U.S. District Judge Denise L. Cote sentenced a Florida man to 210 months in prison for distributing an assortment of illegal substances on Alphabay and Dream Market.
Richard Castro, 37, of Windermere, Florida, conspired to distribute carfentanil, fentanyl, and phenyl fentanyl over the darkweb from November 2015 through March 2019. Castro and a co-conspirator sold drugs over the darkweb under the pseudonyms “Chemsusa,” “Chems_usa,” and “Chemical_usa.”
The investigation that led to Castro’s arrest began on December 20, 2016, when an undercover officer purchased 50 milligrams of carfentanil from “Chemical_usa” on AlphaBay. On January 12, 2017, the undercover officer received a package that contained 0.53 milligrams of a substance that tested positive for carfentanil.
The undercover officer made four more purchases from “Chemical_usa” between January and June 2017. While analyzing the bitcoin transactions associated with the undercover purchases, law enforcement (LE) tracked the bitcoins to a bitcoin wallet associated with an undisclosed bitcoin exchange. LE reportedly established that between 2015 and 2017, “Chemical_usa” had deposited more than approximately $1.8 million into the bitcoin wallet. He had also withdrawn more than approximately $1.77 million from the wallet in the same period.
Law enforcement also focused on the vendor profile of “Chemsusa” on Dream Market. From information on the profile, LE established that “Chemsusa” had completed more than 3,200 transactions on other darkweb markets, including more than 1,800 on AlphaBay. Customer feedback on “Chemsusa’s” profile included, among others:
- “The Carfent synthesized, keep up the amazing ￼work.” is unbelievably well synthesized, keep up the amazing work,
- “FE SINCE AB DAYS. CHEMS IS THE BEST FOR YEARS. THE 4-PHEN IS GREAT, BUT I’M A SERIOUS F USER AND REAL CARF IS THE ONLY WAY TO GO.”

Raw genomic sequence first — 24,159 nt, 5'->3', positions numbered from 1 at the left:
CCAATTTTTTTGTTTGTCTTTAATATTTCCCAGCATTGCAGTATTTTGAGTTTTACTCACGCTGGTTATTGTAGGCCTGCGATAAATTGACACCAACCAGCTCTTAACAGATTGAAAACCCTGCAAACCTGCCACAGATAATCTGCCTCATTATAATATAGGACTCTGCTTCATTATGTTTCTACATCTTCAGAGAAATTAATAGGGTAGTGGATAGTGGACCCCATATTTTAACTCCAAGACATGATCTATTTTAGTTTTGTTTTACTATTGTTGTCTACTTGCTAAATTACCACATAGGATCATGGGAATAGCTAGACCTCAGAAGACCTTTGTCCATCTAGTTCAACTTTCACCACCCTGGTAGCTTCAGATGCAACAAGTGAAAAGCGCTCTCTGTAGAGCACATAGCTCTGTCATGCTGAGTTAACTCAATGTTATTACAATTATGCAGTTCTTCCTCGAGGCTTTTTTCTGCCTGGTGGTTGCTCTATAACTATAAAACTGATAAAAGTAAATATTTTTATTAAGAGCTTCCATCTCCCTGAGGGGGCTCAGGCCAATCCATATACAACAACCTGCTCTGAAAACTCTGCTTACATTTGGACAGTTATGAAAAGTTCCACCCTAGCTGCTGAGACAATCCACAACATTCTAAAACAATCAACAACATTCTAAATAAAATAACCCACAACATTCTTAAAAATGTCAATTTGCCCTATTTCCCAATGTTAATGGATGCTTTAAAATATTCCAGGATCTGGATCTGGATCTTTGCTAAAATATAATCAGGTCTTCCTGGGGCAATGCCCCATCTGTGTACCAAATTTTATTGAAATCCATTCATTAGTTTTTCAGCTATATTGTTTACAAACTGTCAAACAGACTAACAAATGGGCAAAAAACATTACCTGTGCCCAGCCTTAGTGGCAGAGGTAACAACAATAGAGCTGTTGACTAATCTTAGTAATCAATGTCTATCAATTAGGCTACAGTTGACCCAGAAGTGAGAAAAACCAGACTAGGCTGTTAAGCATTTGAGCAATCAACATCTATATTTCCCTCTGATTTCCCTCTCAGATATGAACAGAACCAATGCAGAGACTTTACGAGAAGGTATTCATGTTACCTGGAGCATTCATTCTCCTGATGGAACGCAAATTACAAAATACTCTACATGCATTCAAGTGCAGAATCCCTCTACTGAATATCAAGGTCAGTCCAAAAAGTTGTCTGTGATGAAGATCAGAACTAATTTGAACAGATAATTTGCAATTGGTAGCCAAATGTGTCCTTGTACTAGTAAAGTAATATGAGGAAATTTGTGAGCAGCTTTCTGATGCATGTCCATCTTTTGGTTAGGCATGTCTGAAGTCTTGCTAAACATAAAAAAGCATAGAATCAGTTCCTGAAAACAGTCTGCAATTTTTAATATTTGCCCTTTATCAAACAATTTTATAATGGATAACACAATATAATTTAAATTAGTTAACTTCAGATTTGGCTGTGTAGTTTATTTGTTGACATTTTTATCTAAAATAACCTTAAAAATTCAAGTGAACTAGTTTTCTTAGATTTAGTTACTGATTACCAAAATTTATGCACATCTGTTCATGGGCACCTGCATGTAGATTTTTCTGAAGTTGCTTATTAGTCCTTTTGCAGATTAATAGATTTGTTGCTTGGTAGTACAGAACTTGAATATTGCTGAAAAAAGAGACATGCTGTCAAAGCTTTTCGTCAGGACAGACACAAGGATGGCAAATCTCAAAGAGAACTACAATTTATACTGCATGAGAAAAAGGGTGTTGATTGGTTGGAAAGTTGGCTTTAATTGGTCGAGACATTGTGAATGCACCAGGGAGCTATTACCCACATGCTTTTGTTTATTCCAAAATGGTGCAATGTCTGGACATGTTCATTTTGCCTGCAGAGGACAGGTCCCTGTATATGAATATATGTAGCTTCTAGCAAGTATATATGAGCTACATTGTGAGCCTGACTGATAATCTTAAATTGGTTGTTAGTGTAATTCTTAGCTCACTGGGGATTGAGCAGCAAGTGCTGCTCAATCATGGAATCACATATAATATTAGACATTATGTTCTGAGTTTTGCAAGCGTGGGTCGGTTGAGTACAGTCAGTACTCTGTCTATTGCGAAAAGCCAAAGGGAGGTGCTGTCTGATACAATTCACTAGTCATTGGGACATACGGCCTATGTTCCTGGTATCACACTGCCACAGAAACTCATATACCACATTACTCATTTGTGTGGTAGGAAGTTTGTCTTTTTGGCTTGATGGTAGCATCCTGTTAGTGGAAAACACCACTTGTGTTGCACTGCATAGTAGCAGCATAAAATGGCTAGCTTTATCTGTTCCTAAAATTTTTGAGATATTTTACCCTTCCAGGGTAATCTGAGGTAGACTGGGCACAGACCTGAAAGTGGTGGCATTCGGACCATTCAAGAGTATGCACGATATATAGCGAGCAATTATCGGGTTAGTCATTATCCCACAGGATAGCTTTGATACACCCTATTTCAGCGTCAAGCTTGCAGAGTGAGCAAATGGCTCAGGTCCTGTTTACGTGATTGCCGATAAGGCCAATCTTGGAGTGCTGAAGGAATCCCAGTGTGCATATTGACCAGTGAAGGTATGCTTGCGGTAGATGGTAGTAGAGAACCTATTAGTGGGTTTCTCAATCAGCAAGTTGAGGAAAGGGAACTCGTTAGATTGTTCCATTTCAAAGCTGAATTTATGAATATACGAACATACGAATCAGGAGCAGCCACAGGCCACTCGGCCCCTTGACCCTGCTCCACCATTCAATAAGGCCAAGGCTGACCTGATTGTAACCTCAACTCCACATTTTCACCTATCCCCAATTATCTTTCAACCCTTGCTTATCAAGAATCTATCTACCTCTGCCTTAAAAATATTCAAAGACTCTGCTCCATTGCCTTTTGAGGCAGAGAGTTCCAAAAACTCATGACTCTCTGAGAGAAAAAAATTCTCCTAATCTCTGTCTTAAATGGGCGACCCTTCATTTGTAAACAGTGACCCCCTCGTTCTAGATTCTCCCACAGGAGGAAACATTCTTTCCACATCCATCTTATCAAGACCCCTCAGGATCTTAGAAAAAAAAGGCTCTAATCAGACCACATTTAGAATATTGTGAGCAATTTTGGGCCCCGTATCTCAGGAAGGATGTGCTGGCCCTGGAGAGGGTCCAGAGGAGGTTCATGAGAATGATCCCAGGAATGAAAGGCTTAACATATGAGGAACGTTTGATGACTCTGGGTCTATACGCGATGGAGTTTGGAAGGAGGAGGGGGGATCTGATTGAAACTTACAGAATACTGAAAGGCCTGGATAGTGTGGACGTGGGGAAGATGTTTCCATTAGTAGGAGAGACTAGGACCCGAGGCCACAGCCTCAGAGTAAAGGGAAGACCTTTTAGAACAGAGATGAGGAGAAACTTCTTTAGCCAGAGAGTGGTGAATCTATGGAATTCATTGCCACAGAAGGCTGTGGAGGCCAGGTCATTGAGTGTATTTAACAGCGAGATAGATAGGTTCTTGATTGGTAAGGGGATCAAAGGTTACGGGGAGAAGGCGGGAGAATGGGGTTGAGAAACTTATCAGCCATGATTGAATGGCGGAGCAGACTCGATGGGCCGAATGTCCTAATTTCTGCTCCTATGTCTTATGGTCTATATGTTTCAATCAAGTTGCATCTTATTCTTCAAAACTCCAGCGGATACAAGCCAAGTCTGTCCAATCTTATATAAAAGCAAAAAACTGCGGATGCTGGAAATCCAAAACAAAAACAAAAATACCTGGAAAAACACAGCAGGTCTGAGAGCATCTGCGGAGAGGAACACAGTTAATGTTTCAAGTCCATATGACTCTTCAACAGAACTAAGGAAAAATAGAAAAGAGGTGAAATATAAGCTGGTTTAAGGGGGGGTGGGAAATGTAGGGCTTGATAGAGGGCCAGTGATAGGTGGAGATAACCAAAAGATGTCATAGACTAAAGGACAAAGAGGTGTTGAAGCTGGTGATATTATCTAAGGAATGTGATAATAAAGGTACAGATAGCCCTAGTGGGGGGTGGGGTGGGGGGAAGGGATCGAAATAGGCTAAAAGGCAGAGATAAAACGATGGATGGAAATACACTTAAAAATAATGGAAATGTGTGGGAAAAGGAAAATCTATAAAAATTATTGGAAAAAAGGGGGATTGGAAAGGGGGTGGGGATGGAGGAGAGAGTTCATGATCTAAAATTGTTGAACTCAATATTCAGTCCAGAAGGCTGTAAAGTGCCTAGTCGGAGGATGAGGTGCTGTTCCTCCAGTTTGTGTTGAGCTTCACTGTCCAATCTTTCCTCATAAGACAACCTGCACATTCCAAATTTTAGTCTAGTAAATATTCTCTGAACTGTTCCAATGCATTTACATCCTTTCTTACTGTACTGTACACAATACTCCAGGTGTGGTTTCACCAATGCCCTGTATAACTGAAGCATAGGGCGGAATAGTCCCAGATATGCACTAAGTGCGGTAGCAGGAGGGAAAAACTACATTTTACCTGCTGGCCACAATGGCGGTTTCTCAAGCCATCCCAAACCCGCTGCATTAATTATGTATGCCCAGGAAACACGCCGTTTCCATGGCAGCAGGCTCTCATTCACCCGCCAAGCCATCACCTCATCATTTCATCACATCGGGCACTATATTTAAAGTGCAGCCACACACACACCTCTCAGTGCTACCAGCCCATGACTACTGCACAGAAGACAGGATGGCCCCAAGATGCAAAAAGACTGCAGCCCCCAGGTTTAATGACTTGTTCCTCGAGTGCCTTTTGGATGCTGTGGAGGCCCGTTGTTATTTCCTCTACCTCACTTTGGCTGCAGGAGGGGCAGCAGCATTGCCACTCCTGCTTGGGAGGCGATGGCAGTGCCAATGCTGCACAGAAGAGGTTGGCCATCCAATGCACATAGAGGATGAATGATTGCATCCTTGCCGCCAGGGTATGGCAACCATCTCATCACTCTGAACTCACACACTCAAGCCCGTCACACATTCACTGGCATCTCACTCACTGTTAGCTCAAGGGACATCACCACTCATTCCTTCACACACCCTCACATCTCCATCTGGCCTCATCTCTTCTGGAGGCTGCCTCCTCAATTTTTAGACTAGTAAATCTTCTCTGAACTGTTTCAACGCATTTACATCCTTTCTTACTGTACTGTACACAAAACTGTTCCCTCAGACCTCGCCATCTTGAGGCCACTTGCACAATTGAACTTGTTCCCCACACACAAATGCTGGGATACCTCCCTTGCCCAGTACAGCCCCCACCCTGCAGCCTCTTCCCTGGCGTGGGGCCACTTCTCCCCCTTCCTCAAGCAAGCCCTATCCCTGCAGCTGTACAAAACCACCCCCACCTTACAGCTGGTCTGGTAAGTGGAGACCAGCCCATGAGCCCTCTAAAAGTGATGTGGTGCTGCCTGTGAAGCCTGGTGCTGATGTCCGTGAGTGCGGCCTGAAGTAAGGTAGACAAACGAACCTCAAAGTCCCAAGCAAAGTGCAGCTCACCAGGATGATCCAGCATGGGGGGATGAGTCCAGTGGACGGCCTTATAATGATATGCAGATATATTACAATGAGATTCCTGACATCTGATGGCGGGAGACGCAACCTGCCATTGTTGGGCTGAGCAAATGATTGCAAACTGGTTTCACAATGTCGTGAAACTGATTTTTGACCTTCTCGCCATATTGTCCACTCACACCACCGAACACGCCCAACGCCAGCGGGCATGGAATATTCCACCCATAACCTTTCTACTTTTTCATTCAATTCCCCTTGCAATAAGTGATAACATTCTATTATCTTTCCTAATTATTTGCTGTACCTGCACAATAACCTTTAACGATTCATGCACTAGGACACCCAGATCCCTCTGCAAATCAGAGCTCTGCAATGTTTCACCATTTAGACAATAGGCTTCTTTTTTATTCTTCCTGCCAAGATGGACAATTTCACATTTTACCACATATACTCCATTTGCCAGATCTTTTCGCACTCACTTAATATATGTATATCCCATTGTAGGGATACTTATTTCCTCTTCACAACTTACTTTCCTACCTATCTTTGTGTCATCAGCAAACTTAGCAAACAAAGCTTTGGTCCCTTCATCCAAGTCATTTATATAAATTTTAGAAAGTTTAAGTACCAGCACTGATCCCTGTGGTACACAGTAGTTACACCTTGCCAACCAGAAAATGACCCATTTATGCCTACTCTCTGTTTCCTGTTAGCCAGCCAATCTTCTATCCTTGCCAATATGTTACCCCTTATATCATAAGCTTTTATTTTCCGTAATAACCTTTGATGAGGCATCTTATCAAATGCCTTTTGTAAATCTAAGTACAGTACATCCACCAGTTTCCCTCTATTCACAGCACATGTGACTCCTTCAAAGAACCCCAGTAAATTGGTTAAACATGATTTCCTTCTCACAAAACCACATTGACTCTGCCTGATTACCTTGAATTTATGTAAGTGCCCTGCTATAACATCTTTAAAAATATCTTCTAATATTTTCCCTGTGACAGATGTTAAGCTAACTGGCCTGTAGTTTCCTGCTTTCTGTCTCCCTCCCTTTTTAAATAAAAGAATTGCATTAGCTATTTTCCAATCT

In June 2018, “Chemsusa” informed his customers on Dream that he was moving his business off darkweb marketplaces and would accept purchases over encrypted email instead. He then asked willing customers to pay a $104 fee to gain access to the email address. The undercover officer sent bitcoins worth $104 to “Chems_usa” on August 14, 2018 and received the email address on September 11, 2018.
The undercover officer purchased 100 milligrams from “Chemsusa” through the email address. He sent $250 in bitcoins to an address emailed to him by “Chemsusa”.
On January 7, 2019, the Investigating officers recovered a priority mail addressed to the undercover agent that the United States Postal Inspection Service (USPIS) had intercepted.
The package had an ink postmark that disclosed that it had been sent from a post office in New York on December 30, 2018. LE officers reviewed the surveillance video obtained from the post office and established that Castro’s co-conspirator, Luis Fernandez, had dropped off the package and five other priority mail packages on December, 30. 2018.
The investigating officers reportedly identified 94 packages tied to “Chemsusa”. LE allegedly directly tied 11 of the sender addresses to Castro. The return address on one of the drug packages sent on March 1, 2019, was associated with a business operated by one of Castro’s family members.
Castro was linked to the “Chemsusa” profiles by several attributes including:
The investigators acquired information from a gold broker that disclosed that on April 7, 2017, and April 25, 2017, an individual named Richard Castro had used bitcoin to purchase gold from the broker. The bitcoins used to purchase the gold on both occasions were traced back to the bitcoin wallet owned by “Chems_usa.”
On November 7, 2018, the investigators acquired a search warrant that allowed them to acquire the IP address associated with Castro’s home. The investigators established that between August 2016 and November 2017 the IP address was used to access the bitcoin wallet associated with “Chems_usa” on more than 502 occasions.
The investigators also established that Castro’s IP address was used to access IP addresses associated with the email address used by “Chemsusa” to sell drugs.
Castro and his co-conspirator were arrested on March 12, 2019. A search at Castro’s residence resulted in the seizure of nine firearms and two safes used to secure private keys to multiple bitcoin wallets.
On July 25, 2019, Castro pleaded guilty to one count of conspiracy to distribute and possess with the intent to distribute carfentanil, phenyl fentanyl, and fentanyl and one count of money laundering.
Castro was sentenced to 17 years and 6 months in prison on October 8, 2020. Castro was also sentenced to five years of supervised release and ordered to forfeit $4,156,198.18.
Castro’s accomplice Luis Fernandez was sentenced to 151 months in prison, four years of supervised release, and ordered to forfeit $269,623.